TIGA has hit back at claims from the Liberal Democrat's Shadow Health Secretary, Norman Lamb, that computer games result in porkier, unfit children. Lamb's comments were made following a British Medical Journal report that said there was a decline in kid's health. Conclusion? The “PlayStation generation,” of course.
CEO of TIGA, Richard Wilson, wasn't having any of it though, and threw festive goodwill out of the window. “Video games can be mentally stimulating, educational and social, and some involve physical exercise... Thousands of [the 30,000 people that work in the UK games industry] are parents themselves. They are not interested in creating a generation of slouch potatoes.
“As it is almost Christmas, we will happily send a present to Norman Lamb MP: TIGA's 2009 report 'Investing In The Future' [which] highlights the numerous benefits of video games. It will make stimulating reading over the Christmas period,” Wilson concludes. Meow.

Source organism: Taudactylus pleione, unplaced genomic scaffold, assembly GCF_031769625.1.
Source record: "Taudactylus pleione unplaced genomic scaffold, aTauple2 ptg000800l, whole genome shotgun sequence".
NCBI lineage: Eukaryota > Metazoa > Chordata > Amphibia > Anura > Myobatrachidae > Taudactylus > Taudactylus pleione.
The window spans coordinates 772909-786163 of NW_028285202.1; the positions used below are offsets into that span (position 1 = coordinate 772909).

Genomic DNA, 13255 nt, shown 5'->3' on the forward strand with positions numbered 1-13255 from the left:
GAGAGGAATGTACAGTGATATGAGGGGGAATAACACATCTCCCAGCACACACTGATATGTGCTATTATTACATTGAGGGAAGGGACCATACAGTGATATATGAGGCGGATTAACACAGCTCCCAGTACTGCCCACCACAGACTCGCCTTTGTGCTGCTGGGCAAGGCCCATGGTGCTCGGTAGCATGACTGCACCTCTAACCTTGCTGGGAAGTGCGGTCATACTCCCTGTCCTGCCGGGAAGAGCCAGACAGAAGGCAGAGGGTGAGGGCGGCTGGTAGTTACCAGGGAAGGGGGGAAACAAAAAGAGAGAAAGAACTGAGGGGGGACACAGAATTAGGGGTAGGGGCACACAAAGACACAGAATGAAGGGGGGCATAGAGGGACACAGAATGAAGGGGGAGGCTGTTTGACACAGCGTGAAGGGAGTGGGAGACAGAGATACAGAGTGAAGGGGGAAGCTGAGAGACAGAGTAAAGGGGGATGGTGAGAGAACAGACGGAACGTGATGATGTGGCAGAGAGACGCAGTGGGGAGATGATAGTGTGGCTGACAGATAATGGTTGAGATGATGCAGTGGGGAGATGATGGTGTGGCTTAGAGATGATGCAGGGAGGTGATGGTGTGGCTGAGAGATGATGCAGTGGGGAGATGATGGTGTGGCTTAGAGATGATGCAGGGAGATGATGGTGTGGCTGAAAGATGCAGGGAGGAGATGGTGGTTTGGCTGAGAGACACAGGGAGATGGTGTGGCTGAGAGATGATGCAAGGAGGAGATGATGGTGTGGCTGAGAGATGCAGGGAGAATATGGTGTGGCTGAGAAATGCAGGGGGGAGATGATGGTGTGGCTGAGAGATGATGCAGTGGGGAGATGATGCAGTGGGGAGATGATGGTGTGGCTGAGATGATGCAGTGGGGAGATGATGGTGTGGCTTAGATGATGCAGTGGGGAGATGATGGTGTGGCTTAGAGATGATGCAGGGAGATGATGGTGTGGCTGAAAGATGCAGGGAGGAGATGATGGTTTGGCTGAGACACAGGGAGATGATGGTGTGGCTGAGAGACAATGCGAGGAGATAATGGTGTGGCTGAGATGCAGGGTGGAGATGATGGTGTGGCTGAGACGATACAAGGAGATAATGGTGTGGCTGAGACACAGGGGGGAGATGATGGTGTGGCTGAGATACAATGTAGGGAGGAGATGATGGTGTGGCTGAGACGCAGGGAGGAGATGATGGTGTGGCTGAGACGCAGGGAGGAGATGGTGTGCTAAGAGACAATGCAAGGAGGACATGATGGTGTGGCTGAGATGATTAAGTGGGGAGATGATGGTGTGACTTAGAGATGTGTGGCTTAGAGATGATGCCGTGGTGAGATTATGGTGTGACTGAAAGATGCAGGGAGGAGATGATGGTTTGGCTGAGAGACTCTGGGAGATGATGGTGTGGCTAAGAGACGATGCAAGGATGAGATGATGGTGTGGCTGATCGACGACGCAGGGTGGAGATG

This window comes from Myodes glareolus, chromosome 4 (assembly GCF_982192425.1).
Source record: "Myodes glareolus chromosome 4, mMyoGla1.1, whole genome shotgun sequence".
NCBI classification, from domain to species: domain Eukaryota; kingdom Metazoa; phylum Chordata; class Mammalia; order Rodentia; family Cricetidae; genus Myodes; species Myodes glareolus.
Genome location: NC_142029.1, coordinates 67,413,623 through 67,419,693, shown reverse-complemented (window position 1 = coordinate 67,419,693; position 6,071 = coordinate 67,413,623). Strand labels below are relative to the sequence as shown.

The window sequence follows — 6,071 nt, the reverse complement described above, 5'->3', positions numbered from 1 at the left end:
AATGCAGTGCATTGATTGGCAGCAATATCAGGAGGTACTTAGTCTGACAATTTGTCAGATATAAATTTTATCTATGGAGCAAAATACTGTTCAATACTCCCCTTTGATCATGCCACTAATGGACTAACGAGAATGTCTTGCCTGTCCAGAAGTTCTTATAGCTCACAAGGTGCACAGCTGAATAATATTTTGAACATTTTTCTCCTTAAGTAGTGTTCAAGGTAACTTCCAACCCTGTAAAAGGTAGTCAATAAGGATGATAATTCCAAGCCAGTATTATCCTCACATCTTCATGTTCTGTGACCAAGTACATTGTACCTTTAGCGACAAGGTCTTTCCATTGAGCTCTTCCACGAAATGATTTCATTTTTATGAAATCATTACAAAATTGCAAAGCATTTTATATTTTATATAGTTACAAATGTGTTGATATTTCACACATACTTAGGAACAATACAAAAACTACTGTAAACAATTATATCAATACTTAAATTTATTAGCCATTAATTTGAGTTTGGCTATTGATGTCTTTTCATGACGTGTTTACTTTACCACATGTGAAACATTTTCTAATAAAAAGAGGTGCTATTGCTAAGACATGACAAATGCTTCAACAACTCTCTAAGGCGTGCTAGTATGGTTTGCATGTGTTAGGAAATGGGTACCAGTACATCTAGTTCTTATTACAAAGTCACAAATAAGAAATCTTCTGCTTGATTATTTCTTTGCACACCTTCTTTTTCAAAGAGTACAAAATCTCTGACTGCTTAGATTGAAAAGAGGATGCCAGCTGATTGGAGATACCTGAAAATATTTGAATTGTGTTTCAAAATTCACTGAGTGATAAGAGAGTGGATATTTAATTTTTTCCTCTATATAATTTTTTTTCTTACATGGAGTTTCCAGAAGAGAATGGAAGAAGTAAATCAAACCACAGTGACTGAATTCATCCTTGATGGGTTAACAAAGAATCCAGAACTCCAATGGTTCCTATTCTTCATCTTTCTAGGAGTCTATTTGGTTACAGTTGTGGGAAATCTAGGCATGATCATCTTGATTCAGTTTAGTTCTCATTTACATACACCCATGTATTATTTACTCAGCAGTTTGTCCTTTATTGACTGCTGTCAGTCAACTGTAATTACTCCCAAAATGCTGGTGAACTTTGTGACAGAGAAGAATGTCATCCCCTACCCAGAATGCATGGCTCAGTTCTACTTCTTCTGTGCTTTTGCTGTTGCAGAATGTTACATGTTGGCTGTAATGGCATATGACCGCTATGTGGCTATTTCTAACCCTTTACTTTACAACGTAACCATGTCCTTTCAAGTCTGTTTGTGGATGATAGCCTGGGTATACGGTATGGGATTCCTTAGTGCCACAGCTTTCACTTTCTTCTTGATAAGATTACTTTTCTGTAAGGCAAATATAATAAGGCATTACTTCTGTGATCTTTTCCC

Along with examples to support his statement, including Brain Training, Wii Fit, Singstar and Civilisation, Wilson also said that US hospitals have had surgeons who perform better after playing computer games. “Any decline in children's fitness levels is disappointing. The sale of so many school sports fields over the years is likely to have contributed to this deterioration.”
We reckon kids and adults alike have a chance of getting chubbier at this time of year too, but we'd put that down to your traditional Christmas dinner rather than a half hour spent playing New Super Mario Bros. Wii.